Di Paola, Lucia LU
supervisor
organization
course
MESM02 20191
year
type
H2 - Master's Degree (Two Years)
subject
keywords
Eco-urbanism, urban political ecology, green gentrification, right to the city, urban dissensus, sustainability science, Milan
publication/series
Master Thesis Series in Environmental Studies and Sustainability Science
report number
2019:024
language
English
additional info
External supervisor: Isabelle Anguelovski, director of the Barcelona Laboratory for Urban Environmental Justice and Sustainability (BCNUEJ)
id
8981811
date added to LUP
2019-06-12 13:47:37
date last changed
2019-06-12 13:47:37
@misc{8981811,
  abstract     = {Eco-urbanism is today’s mainstream approach to urban greening and sustainability. This approach, however, remains disconnected from issues of social justice. As a reaction, urban political ecology (UPE) argues for greater engagement with urban activists’ dissensus as a strategy to develop more just sustainable cities. Through a UPE lens, and drawing on green gentrification and right to the city theories, this thesis explores activists’ dissensus against eco-urban interventions and the “alternative” model they envision instead. I do so through a case study analysis on the conflict behind Porta Nuova: Milan’s largest re-urbanization project, characterized by the eco-urban symbols of the Vertical Forest towers and the vast Library of Trees park.

My results show that activists frame Porta Nuova as a top-down (i.e. vertical) privatization project which led to exclusion and gentrification. They denounce Porta Nuova’s greening agenda as an expedient to hide its real unspoken agenda: (a) fulfill the exclusive (and excluding) city vision, (b) satisfy new comers and outsiders through esthetically pleasant scenarios, (c) ensure and justify profit-making. As a reaction, activists engage in dissensus-based practices which embody their alternative vision of urban greening – based on the values of democracy and inclusion.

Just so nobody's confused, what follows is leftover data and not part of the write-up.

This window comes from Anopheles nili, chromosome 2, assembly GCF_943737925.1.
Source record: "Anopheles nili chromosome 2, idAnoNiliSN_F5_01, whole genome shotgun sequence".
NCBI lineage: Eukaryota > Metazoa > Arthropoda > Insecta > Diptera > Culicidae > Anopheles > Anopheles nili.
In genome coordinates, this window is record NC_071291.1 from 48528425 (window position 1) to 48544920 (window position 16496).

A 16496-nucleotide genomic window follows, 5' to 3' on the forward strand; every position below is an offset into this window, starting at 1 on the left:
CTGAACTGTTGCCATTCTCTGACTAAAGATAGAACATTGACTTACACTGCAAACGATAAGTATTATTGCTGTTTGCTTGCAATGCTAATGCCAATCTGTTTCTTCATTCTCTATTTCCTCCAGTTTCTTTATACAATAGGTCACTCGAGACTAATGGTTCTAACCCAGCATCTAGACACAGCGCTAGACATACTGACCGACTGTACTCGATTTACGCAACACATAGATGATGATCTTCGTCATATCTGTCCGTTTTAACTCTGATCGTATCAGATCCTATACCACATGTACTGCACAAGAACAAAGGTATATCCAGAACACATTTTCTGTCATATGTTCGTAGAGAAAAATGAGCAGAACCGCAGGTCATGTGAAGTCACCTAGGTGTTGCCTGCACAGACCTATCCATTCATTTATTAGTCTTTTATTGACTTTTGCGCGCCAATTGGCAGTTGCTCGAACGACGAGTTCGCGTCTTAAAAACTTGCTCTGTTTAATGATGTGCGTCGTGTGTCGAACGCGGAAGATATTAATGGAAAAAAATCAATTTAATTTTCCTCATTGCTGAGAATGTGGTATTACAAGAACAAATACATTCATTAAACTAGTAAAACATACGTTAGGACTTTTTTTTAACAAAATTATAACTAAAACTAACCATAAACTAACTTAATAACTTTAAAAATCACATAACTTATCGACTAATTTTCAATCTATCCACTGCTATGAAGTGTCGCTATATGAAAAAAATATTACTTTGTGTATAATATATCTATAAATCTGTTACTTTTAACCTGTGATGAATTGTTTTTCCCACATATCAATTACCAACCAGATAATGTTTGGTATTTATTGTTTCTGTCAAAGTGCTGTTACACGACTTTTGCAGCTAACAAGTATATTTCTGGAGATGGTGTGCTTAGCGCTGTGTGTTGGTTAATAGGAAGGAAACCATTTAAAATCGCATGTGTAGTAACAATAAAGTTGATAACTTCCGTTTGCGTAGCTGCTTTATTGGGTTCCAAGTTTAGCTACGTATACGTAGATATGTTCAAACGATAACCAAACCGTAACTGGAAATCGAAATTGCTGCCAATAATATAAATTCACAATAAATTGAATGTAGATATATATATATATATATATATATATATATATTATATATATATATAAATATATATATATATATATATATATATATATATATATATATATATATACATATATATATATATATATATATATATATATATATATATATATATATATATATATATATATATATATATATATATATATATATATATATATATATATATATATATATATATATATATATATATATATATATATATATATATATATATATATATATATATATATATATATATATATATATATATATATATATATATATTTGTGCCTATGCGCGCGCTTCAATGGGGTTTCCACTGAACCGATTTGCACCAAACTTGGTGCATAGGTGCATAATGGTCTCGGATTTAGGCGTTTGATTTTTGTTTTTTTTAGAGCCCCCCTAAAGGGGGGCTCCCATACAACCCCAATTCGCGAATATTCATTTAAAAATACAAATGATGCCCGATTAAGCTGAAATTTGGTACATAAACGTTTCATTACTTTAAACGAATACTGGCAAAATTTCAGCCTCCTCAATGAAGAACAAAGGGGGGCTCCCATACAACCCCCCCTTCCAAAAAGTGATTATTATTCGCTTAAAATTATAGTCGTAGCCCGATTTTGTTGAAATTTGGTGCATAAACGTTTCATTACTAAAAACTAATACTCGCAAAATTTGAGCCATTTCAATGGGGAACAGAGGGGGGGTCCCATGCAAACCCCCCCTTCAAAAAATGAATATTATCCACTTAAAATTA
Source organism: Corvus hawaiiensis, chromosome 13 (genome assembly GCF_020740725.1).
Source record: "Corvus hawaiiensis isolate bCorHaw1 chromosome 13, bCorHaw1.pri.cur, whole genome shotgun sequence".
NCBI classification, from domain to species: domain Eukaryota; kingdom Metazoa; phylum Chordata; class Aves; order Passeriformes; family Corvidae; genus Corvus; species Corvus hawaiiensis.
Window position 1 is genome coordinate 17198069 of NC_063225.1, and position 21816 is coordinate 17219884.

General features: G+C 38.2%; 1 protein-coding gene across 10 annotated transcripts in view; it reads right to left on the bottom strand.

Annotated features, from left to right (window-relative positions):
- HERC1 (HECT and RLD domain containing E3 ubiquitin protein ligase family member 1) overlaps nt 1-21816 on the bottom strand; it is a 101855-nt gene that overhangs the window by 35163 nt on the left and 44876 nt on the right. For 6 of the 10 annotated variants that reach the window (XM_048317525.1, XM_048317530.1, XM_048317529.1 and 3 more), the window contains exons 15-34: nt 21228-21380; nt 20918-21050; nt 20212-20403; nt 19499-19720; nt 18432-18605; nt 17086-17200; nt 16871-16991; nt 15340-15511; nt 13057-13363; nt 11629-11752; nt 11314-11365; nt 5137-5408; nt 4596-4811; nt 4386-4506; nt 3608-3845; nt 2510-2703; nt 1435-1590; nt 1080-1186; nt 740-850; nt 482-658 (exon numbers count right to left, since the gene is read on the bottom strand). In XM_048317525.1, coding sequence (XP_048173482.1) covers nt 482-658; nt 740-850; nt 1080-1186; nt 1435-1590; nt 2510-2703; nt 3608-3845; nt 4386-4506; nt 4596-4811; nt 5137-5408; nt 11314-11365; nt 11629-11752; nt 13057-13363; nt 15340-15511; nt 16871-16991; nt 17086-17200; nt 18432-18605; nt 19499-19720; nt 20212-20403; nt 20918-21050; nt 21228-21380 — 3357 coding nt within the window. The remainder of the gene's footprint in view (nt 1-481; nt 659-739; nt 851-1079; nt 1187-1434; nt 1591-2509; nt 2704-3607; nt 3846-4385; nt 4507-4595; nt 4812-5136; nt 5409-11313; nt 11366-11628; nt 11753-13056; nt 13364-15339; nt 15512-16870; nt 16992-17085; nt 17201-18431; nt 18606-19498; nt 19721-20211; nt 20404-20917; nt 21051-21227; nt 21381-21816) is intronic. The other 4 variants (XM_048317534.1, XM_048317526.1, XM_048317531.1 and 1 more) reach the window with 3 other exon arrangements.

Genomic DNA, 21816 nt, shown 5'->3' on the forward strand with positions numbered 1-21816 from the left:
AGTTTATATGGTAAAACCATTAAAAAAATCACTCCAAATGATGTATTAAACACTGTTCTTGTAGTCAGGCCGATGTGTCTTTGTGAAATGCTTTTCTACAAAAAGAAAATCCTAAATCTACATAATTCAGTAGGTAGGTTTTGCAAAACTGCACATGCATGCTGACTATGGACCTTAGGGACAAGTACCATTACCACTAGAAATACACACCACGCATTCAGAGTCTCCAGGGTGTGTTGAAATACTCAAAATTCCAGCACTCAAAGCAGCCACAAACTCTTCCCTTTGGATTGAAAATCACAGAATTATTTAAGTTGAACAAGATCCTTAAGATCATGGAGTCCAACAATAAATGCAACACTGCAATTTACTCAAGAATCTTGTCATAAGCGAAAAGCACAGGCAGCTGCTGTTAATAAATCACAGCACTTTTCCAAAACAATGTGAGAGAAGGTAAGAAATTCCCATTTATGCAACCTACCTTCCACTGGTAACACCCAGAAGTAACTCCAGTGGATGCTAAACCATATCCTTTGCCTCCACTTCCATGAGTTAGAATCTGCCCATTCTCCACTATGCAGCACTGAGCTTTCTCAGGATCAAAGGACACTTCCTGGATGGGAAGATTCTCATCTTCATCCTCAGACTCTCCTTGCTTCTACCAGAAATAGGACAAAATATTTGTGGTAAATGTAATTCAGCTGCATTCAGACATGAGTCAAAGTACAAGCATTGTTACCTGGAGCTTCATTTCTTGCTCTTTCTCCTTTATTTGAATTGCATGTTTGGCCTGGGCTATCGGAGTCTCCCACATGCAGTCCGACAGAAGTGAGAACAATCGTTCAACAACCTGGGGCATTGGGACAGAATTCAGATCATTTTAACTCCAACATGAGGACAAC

Drawing on the activists’ dissensus, I argue that esthetically attractive green spaces are not necessarily excluding and gentrifying per se. However, these are possible outcomes when only a restricted elite assert the right to the “vertical green” city. As eco-urban spaces like Porta Nuova incorporate, perform and reproduce exclusion, activists respond with dissensus-driven alternatives which incorporate, perform and reproduce their vision of sustainable and just city and which reassert their right to the city.

Finally, my thesis highlights that there is a potential for a mutual knowledge exchange between urban movements and sustainability science. Through the creation of synergies and collaborations, together, they can create more inclusive and sustainable cities based on the needs and interests of locals.},
  author       = {Di Paola, Lucia},
  keyword      = {Eco-urbanism,urban political ecology,green gentrification,right to the city,urban dissensus,sustainability science,Milan},
  language     = {eng},
  note         = {Student Paper},
  series       = {Master Thesis Series in Environmental Studies and Sustainability Science},
  title        = {"I don't care if they put trees on it, it's still a skyscraper" Exploring activists' dissensus against Milan's urban greening and sustainability approach},
  year         = {2019},
}